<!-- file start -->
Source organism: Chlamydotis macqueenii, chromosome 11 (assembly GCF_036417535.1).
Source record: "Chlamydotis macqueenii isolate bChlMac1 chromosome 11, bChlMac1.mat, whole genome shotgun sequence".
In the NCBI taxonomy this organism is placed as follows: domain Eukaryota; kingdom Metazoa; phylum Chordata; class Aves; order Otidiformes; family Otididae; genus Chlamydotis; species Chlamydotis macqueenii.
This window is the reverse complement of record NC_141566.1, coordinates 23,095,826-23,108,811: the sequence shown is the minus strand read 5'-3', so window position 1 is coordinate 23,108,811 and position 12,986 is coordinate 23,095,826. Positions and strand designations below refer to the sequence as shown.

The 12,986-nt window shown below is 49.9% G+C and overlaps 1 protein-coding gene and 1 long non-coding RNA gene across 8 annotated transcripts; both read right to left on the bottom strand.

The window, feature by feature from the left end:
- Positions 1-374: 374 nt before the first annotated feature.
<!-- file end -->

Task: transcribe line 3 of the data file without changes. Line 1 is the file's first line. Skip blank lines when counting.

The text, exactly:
In the NCBI taxonomy this organism is placed as follows: domain Eukaryota; kingdom Metazoa; phylum Chordata; class Aves; order Otidiformes; family Otididae; genus Chlamydotis; species Chlamydotis macqueenii.